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April 13, 1931 – American racing great Dan Gurney is born

On this day in 1931 American race car driver Daniel Sexton Gurney was born in Port Jefferson, New York. Gurney would move to California as a teenager, quickly getting caught up in the hot rod culture that had taken the state by storm. By 1958 he would be on the fast track to the racing hall of fame.

Gurney competed quite successfully in multiple disciplines of auto racing. He took home first place trophies in Sports Cars in 1958, Formula One in 1962, NASCAR in 1963, and Indy Car in 1967. He was the first of only three drivers to accomplish such a feat. Gurney is also credited with a few other important racing traditions and inventing some critical components. After taking home the gold at the 1967 24 hours of Le Mans with A.J. Foyt, he sprayed champagne from the podium, starting a tradition that lives on today. He also designed rear spoiler parts to increase down force without too negatively affecting aerodynamics. Another standard he set was wearing a full faced helmet in Grand Prix racing.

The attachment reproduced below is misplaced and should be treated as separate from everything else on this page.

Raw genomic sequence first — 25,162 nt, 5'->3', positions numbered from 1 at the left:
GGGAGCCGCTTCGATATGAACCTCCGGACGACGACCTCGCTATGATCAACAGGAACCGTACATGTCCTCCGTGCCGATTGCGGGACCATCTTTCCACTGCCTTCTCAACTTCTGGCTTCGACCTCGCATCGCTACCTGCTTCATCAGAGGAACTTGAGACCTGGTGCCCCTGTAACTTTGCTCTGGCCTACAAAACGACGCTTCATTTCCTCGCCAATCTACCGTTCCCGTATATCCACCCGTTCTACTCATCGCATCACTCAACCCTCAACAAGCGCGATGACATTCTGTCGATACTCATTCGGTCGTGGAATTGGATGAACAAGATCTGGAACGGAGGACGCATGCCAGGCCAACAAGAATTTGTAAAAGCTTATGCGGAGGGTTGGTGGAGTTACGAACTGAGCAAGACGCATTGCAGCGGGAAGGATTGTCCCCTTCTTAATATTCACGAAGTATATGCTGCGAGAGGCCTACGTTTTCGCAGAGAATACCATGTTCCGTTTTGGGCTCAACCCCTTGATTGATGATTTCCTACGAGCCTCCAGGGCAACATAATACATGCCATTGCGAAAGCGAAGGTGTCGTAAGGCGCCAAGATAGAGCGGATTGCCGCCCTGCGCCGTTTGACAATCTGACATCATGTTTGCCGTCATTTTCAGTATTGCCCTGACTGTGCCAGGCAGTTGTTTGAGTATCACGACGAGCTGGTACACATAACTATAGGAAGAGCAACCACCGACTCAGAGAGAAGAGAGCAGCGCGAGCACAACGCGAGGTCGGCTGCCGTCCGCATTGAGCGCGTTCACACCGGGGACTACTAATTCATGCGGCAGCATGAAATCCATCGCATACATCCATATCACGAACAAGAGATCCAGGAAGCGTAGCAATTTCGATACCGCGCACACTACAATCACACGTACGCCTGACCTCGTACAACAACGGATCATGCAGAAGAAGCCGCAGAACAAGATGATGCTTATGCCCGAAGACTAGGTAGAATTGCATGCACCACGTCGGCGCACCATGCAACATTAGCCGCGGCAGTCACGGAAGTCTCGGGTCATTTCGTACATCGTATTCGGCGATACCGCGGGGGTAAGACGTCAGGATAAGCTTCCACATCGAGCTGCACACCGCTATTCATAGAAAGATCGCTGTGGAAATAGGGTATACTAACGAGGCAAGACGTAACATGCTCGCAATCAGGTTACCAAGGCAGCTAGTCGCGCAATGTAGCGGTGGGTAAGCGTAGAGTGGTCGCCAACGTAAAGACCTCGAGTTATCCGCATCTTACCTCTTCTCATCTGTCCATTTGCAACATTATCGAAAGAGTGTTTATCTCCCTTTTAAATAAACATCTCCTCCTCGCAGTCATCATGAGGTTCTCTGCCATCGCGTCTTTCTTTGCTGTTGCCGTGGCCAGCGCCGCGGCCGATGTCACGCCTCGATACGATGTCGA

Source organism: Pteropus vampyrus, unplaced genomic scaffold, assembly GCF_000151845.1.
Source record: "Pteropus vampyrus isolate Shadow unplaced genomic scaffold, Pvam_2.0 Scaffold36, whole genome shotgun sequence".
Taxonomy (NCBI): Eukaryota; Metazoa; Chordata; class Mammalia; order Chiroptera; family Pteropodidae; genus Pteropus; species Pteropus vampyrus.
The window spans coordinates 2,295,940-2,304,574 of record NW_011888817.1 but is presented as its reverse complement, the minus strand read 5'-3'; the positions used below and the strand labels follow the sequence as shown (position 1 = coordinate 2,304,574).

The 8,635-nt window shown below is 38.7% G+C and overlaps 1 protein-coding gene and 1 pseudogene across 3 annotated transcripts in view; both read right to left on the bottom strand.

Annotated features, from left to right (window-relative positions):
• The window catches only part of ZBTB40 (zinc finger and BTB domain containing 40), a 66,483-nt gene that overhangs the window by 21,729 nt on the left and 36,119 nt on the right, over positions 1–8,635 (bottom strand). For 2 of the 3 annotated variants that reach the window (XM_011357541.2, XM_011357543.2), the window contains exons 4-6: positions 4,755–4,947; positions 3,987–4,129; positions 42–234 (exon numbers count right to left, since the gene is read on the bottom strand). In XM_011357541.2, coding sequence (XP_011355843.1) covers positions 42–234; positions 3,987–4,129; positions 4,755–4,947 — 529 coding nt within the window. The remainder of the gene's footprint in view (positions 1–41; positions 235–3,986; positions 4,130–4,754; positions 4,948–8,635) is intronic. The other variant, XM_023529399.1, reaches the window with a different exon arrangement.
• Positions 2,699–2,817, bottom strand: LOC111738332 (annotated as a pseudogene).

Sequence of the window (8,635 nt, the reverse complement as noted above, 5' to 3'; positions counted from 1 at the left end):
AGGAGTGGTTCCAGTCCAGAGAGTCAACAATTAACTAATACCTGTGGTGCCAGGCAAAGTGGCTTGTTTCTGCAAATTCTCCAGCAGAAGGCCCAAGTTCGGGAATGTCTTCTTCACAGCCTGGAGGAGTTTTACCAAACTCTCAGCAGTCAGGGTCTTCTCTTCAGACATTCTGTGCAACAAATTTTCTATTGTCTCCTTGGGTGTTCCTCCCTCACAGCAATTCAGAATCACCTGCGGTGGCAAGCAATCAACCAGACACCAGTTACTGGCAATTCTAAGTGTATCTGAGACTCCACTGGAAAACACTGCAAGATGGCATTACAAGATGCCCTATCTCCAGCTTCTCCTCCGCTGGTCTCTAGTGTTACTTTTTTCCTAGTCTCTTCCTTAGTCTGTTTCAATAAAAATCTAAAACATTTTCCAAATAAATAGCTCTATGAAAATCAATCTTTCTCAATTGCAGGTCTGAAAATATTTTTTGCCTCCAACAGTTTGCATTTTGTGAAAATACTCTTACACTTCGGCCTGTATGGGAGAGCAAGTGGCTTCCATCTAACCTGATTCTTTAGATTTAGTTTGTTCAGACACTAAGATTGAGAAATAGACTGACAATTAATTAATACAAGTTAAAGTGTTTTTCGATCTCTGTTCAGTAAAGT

Above: Gurney’s 1963 Ford Galaxy he raced in NASCAR. By millerracers2000 CC BY-SA 2.0. Top: Gurney in his car at the 1962 Indy 500 during practice. Designer John Crosthwaite is working on car. By Raycrosthwaite – Own work, CC BY-SA 3.0,

Gurney was a founding member of All American Racers, which continues to exist today. It was first formed as a partnership with Carroll Shelby and Goodyear in an effort to manufacturer race cars to beat Firestone Tires’ teams. Gurney remained team owner of AAR from 1970 to 2011, when his son assumed the role. He remained active in racing activities until his death January 14, 2018 at the age of 86.

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